By Ainhoa Larrea, IFRC
Rebeka Szilágyi was working as a midwife in a hospital in Budapest when the COVID-19 pandemic hit and she decided to join the Hungarian Red Cross’ H-HERO Health Emergency Response Unit. Her story illustrates the struggles and rewards of frontline volunteers:
“When the first wave of coronavirus reached Hungary and the pressure on hospitals intensified, I worked in a COVID-19 ward for six weeks. So when numbers started to rise again in autumn I volunteered, telling my boss that I would be happy to go back.
“One day in November I got a phone call saying that the Intensive Care Unit (ICU) was in dire need of help. I expected that this would be a much bigger and serious task than it was in the spring – and I was right. I have been working in the ICU for seven months now, and I don’t regret it at all: I would come again.
“The COVID-19 Intensive Care Unit where I volunteer is like an enclosed arena where you have to fight a new enemy day in and day out. You never know what challenges you’re facing that day, because every patient is different even if the illness is common to all of them.
“At first, it bothered me that after a few minutes I would be warm under the plastic coverall, double mask, glasses and three gloves, but later I didn't even notice them. Now I get caught up in tasks and sometimes realise that four or five hours have passed without me taking a sip of water, eating a bite or just sitting down. It’s a job that – as we say – can’t be finished, just stopped.
“We don’t spare time or energy for our patients, and it’s difficult to accept that sometimes nothing can be done. Our hearts squeeze as sobbing relatives come in to say goodbye to a loved one. That was the case with a patient I had a small conversation with recently, and who was put on ventilation in my shift. I saw that COVID-19 was finally crushing his system. Smiling photos of grandchildren and relatives appeared from his belongings as I prepared the inventory of his personal items. I let out a sigh, and my own family came to mind. And the people I saw the day before in the supermarket, not keeping their distance, the mask pulled down to their chin... And the social media posts where they debated how severe the situation is, how effective vaccines are.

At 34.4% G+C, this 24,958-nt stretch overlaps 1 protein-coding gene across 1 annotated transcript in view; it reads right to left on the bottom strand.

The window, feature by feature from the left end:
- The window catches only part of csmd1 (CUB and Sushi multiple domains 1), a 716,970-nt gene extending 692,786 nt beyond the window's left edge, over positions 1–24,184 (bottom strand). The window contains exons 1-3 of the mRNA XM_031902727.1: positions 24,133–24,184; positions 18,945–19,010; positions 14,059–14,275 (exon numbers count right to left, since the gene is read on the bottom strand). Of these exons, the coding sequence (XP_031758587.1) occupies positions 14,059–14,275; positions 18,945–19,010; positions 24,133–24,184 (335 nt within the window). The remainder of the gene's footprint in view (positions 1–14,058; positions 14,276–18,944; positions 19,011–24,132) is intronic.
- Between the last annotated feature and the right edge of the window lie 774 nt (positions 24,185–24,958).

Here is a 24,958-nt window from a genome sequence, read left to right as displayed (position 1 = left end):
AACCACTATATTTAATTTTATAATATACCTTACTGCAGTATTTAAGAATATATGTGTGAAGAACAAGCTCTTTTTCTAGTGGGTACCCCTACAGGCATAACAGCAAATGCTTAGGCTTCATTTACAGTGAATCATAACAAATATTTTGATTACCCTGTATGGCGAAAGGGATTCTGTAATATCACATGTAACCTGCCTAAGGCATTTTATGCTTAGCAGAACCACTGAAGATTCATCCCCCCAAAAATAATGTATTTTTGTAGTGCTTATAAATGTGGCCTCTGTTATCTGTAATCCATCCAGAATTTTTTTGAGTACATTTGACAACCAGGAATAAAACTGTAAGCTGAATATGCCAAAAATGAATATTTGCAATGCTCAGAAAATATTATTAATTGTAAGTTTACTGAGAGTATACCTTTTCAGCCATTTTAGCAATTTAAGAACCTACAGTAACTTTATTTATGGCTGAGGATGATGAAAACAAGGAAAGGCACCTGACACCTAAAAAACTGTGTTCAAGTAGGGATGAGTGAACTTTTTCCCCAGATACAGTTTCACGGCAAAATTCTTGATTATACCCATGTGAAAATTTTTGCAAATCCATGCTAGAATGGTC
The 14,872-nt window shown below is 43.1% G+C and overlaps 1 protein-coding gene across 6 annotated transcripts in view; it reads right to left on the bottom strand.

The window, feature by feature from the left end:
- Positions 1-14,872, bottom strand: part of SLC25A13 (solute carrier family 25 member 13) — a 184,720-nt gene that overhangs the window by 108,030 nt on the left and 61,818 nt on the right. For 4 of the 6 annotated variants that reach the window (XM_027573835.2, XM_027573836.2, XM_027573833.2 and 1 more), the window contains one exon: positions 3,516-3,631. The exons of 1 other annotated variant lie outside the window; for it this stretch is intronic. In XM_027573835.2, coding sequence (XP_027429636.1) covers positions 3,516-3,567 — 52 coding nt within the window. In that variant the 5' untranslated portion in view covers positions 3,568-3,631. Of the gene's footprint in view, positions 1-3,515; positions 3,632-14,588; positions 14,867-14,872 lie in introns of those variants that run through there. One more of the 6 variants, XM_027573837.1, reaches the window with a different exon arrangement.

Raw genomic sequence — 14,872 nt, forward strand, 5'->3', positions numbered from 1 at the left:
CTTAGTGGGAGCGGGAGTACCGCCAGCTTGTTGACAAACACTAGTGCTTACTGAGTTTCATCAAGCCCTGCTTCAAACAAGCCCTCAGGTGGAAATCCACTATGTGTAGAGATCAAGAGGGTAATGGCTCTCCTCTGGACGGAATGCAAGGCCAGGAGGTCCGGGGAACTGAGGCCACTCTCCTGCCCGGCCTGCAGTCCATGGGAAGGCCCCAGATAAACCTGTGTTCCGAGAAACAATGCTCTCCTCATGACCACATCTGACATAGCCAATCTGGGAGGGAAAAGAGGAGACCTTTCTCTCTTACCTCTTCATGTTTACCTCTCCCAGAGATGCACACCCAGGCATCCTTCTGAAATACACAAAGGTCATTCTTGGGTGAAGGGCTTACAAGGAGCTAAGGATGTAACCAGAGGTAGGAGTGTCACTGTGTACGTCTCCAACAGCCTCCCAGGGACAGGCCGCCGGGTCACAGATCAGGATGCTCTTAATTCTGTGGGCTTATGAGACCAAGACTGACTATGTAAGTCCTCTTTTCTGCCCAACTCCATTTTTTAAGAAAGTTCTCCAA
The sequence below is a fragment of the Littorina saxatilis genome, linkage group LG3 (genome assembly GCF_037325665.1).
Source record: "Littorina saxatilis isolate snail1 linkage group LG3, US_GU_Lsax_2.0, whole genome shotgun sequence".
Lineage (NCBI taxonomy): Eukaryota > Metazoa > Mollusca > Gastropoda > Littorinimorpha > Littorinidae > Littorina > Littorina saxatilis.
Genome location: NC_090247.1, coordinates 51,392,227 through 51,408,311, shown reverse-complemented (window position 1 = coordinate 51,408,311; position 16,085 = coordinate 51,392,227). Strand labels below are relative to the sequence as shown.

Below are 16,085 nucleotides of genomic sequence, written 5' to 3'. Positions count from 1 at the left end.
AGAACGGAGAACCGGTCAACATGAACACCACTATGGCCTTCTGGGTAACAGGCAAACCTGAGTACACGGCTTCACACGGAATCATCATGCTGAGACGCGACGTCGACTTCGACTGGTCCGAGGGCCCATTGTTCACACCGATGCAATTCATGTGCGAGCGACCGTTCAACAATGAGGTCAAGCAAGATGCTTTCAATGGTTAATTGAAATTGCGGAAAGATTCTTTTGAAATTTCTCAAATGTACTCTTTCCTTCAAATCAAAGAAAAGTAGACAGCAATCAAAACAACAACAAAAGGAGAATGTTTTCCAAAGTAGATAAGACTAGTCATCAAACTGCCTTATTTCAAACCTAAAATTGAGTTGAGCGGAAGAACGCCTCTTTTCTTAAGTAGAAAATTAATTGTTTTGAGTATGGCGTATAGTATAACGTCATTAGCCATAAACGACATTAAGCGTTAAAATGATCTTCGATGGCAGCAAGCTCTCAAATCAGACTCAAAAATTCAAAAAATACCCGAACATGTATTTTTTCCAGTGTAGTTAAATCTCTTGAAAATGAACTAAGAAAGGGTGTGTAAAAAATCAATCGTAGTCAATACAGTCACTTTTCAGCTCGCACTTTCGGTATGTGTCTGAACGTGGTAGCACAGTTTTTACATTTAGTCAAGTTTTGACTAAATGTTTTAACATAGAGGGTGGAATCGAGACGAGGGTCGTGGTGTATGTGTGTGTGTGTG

“Our team in the hospital is fantastic. We are like a small family. On the toughest days, we keep our spirits up together. I truly look up to my colleagues: from doctors, nurses and other medics to cleaning staff, each and every one of them are true heroes! I am proud to be one of them, to work with them.
“The situations I have experienced over the last months have left a deep impression on me. I have learned a lot in terms of humility and perseverance in addition to professional knowledge. The desire to help – the reason why I chose healthcare for a living – has become stronger in me. But, along with my colleagues, I am of course looking forward to the end of this devasting pandemic.”
Hungary has registered more than 808,000 confirmed cases and 30,000 deaths linked to COVID-19. With support from the International Federation of Red Cross and Red Crescent Societies (IFRC), the Hungarian Red Cross has significantly scaled up both prevention and response activities. These include awareness-raising initiatives; direct support to hospitals with equipment, material resources and volunteers, logistical assistance, help with testing and vaccination, and operating the dispatch centre of the national ambulance service.